Wipe away those Liberal Tears
It’s time to separate our emotions from politics.
In Chicago, the night of the election, people were crying on the streets. It was a surprising election, and it made me nervous about the future, but I wasn’t heartbroken. Yet for days and even weeks following the election, people were experiencing a gut-wrenching level of grief I could not understand. Entire office spaces were eerily quiet, folks shaking their heads in disbelief and consoling one another. It was a truly bizarre atmosphere.
Similarly, today people are crying tears of joy and lament, watching the last speeches given in the last days of Obama. They are also angry and terrified about the future — there is an air of desperation and imminent doom. Some are ecstatic and joyful, believing the future is bright and that necessary change is right around the corner.
Unfortunately, these are all warning signs of an unhealthy and codependent relationship with our politicians.
Codependency is a type of dysfunctional relationship characterized by intertwining reactionary emotions. A person in such a relationship emotionally invests in their partner to such a degree that they lose a sense of themselves, and act out in unhealthy ways. A hallmark of these types of relationships is that the participants cannot truly understand the dysfunctional dynamics from the inside. Usually it takes some form of outside help, or an extraordinary level of insight, to realize what is happening.
To be clear, emotions are not the problem. They are only a problem when they trigger behaviors that fuel a destructive spiral. For instance, you may feel anxiety about the future, but it doesn’t mean the world is actually headed for imminent doom and you must race out onto the streets waving your arms maniacally warning the masses. Emotion can help us realize that something is wrong, but by itself provides no insight into what the root of the problem actually is. Making this distinction helps build healthy personal relationships as it creates manageable boundaries. And we need to make this type of distinction with our political relationships in order to create manageable boundaries.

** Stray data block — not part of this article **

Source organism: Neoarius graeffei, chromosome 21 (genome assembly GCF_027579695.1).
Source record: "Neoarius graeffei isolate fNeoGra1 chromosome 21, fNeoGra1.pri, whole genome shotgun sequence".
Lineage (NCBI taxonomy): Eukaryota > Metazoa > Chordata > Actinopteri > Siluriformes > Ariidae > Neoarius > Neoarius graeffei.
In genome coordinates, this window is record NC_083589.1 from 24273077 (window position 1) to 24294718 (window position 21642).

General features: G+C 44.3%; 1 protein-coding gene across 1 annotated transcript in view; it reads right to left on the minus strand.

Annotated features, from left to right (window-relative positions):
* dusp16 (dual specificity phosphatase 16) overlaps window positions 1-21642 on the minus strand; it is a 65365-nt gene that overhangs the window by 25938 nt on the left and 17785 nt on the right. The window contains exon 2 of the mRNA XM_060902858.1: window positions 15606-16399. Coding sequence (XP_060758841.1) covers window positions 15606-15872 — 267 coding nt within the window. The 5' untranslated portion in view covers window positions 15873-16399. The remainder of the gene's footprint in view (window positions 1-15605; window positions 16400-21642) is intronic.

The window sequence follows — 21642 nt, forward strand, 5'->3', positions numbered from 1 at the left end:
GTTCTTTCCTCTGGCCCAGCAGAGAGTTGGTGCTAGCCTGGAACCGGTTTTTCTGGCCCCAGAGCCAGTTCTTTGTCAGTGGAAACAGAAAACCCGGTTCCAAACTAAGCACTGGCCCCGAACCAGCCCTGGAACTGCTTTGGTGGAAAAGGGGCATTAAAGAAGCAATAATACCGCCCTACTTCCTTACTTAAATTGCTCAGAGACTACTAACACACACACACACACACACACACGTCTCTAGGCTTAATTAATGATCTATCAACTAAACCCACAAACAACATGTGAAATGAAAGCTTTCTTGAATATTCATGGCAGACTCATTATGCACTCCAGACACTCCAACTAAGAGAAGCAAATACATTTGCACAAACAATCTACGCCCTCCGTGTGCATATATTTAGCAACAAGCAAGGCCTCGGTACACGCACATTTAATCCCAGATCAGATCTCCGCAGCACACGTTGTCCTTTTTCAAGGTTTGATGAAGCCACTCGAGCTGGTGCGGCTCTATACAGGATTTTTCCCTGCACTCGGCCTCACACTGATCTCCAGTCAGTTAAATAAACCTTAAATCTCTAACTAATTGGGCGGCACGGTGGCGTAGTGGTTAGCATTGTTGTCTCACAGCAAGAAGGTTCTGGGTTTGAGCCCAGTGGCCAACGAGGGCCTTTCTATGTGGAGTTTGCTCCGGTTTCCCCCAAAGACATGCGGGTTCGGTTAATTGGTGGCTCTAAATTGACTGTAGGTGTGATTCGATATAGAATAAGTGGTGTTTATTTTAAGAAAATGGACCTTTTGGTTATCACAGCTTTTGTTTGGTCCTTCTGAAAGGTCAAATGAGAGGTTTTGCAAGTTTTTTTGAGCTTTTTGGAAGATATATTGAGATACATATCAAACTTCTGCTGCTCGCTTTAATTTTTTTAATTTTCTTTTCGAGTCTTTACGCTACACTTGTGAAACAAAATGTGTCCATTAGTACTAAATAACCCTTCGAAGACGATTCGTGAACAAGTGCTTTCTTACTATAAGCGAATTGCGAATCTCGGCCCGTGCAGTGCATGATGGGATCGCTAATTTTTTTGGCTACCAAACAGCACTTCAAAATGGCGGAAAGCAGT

Our relationship with politicians has become unhealthy because our identities and emotions with them have become intertwined. We hold unrealistic expectations of politicians — either because we hold them on a pedestal or because we vilify their opponents. When our favorite politician loses, we cry and fear for the future. When they win, they attain god-like status. And by doing this over and over, we’ve completely lost ourselves and who we are as independent beings and we have turned on each other in the process. We are unable to construct a vision and strategy for the future independent of the current political climate, and so we remain stuck in an unhealthy cycle.
Stop for a moment and assess how you feel. Do you sense a rising anger, that my words are somehow invalidating your feelings? Are you racing to the comments, ready with a list of grievances and ad-hominem attacks, fueled by self-righteous indignation? Or maybe the opposite — you are ready to sneer, troll, and laugh in my face?
Or perhaps more optimistically, your gut reaction is to double-down and support your political party going forward? To join a resistance movement? Make calls, protest hate? These can all be potentially rewarding short-term acts, but why are you doing any of them? Maybe the most constructive action is to simply do nothing!
My critique of emotion in politics is that it festers unhealthy allegiances to politicians who can then exploit us. I don’t want my friends and family to be manipulated in such a way. It’s dangerous to drive when you are angry. It’s dangerous to be political when you are emotional.
Politicians do not care about you or me, they only use us for political power and gain. This is not a cynical perspective, but one of survival — we must not be manipulated by reactionary forces in petty political games.
It’s time to wipe away those liberal tears, and afford ourselves a moment of quiet introspection. It is a mistake to react quickly and with righteous anger, as it only fuels the manipulative cycle we are stuck in, ultimately benefiting those seeking power. We must not despair, but instead be resilient, critically aware, and start working hard to build a less fragile and more egalitarian future.